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Failure Rate Estimating
- Aerospace Standard
Published April 01, 2009 by SAE International in United States
Downloadable datasets availableAnnotation ability available
This document is an annex to EIA Engineering Bulletin SSB-1, Guidelines for Using Plastic Encapsulated Microcircuits and Semiconductors in Military, Aerospace and Other Rugged Applications (the latest revision).
Failure-Mechanism-Driven Reliability Monitoring draws upon the concepts and implementation of line controls, process stability, and effective monitoring programs in lieu of qualifying a product based solely on a fixed list of tests. A supplier must identify those failure mechanisms that may be actuated through a given product / process change(s), and must design and implement reliability tests adequate to assess the impact of those failure mechanisms on system level reliability. In order for this to be effective, the supplier establishes a thorough understanding of and linkage to their reliability monitoring program. Statistical Reliability Monitoring (SRM) is a statistically based methodology for monitoring and improving reliability; it involves identification and classification of failure mechanisms, development and use of monitors, and investigation of failure kinetics allowing prediction of failure rate at use conditions. Failure kinetics are the characteristics of failure for a given physical failure mechanism, including (where applicable) acceleration factor, derating curve, activation energy, median life, standard deviation, characteristic life, instantaneous failure rate, etc.
The failure rate of semiconductor devices is inherently low. As a result, the semiconductor industry uses a technique called accelerated testing to assess device reliability. Elevated stresses are used to produce the same failure mechanisms as would be observed under normal use conditions, but in a shorter time period. Acceleration factors are used by device manufacturers to estimate failure rates based on the results of accelerated testing. The objective of this testing is to identify these failure mechanisms and eliminate them as a cause of failure during the useful life of the product.
This document provides reference information concerning methods commonly used by the semiconductor industry to estimate failure rates from accelerated test results. These methods are frequently used by OEMs in conjunction with physics of failure reliability analysis to assess the suitability of plastic encapsulated microcircuits and semiconductors for specific end use applications.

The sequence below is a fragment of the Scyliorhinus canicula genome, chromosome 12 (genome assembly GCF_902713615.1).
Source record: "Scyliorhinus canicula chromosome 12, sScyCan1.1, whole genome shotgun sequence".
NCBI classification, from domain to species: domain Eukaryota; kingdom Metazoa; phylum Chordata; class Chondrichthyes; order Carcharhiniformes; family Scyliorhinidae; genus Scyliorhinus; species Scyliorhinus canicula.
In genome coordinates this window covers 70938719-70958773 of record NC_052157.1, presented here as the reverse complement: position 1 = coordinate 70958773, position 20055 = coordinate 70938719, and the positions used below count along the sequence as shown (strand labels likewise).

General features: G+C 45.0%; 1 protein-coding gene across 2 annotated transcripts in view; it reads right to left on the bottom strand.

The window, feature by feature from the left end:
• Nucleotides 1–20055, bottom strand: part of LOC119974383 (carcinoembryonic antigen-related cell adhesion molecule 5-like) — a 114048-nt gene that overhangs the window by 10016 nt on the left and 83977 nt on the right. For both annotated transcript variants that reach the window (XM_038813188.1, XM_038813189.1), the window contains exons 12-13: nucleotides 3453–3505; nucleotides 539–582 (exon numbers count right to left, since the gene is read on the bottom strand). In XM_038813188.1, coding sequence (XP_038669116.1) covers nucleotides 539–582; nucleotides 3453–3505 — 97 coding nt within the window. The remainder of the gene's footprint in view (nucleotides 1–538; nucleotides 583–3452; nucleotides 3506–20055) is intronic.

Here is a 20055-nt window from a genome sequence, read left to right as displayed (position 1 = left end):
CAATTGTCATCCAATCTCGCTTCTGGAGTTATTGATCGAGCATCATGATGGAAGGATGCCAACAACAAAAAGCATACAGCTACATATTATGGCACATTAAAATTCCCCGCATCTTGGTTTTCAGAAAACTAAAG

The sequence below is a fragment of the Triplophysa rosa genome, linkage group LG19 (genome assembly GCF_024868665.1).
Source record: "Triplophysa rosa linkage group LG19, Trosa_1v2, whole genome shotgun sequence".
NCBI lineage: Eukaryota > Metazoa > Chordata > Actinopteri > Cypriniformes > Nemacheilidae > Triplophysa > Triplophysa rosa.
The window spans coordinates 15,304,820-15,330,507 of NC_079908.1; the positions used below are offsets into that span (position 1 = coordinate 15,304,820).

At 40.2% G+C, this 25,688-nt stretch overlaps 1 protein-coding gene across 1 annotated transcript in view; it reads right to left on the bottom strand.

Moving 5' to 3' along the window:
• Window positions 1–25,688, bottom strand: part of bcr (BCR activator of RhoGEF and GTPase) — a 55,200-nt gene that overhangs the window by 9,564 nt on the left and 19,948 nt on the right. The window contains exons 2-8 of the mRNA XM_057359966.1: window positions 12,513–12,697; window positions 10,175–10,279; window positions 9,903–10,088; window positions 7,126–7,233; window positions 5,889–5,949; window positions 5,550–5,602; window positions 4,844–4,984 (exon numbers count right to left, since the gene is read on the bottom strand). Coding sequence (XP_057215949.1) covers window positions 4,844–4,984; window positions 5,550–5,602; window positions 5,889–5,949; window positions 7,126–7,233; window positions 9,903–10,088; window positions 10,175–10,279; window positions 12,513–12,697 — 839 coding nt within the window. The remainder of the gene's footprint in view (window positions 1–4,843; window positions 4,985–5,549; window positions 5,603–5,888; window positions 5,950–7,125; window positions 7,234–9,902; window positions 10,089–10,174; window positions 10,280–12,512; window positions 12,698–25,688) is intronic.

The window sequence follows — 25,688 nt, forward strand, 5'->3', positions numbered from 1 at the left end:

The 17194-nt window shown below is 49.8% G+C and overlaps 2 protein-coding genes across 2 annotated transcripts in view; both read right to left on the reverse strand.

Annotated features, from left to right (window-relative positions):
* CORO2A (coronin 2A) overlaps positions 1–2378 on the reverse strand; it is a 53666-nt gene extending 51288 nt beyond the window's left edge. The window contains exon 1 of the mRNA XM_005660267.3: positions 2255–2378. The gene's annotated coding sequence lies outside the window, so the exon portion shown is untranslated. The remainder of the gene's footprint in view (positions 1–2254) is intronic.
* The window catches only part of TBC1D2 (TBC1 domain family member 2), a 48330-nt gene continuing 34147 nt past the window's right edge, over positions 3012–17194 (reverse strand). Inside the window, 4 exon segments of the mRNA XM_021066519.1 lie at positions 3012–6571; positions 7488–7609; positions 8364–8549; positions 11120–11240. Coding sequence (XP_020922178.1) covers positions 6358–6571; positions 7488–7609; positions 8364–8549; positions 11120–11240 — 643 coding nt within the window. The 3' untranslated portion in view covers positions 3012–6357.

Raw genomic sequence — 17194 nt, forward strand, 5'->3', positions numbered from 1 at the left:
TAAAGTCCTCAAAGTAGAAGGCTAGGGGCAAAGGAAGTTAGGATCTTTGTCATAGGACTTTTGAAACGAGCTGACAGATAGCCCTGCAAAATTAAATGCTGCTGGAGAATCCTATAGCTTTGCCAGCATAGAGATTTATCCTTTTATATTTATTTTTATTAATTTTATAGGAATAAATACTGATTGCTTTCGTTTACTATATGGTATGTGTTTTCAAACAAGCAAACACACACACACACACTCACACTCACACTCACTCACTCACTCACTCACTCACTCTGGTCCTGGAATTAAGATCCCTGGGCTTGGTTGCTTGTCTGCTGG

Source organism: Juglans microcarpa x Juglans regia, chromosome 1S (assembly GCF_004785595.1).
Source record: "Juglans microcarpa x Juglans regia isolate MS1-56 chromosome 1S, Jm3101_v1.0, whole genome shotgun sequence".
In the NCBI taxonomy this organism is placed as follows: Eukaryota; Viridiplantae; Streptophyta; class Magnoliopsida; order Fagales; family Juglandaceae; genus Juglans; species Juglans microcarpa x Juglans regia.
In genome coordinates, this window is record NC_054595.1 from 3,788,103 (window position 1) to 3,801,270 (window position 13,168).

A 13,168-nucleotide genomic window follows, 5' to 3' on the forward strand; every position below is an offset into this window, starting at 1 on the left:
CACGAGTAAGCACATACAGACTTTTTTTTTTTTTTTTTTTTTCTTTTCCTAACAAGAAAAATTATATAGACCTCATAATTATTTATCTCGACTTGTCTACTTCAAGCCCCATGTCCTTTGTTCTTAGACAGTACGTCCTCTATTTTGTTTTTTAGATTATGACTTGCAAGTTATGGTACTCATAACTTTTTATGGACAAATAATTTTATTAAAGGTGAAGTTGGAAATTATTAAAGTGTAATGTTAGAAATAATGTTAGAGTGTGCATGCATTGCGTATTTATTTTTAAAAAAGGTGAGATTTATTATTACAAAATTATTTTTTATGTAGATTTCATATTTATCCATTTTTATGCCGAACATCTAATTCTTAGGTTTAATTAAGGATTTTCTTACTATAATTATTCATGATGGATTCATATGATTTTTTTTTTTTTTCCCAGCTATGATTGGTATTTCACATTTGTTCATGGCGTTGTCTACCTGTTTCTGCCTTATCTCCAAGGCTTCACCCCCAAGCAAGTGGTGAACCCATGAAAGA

|Aerospace Standard||Environmental Tests and Associated Failure Mechanisms|
|Ground Vehicle Standard||FLASHER TEST|
|Ground Vehicle Standard||Measurement of Radiated Emissions from Integrated Circuits—TEM/Wideband TEM (GTEM) Cell Method; TEM Cell (150 kHz to 1 GHz), Wideband TEM Cell (150 kHz to 8 GHz)|
Data Sets - Support Documents
|Unnamed Dataset 1|
|Unnamed Dataset 2||TechAmerica Failure Rate Estimating SSB-1.004|
|Unnamed Dataset 3|
|Unnamed Dataset 4|
|Table 1||Examples of Major Market Segment Environmental Ranges|
|Table 2||Chi-Square (χ ) Distribution Functions|
|Table 3||Transient Suppressor, Voltage Regulator & Voltage Reference Applications|
|Table 4||Cyclic Thermal Stress Conditions over the Anticipated Product Life|
|Unnamed Dataset 9|
The CE-12 Solid State Devices Committee develops solutions to technical problems in the application, standardization, and reliability of solid state devices. This is implemented by evaluation and preparation of recommendations for specifications, standards, and other documents, both government and industry, to assure that solid state devices are suitable for their intended purposes.
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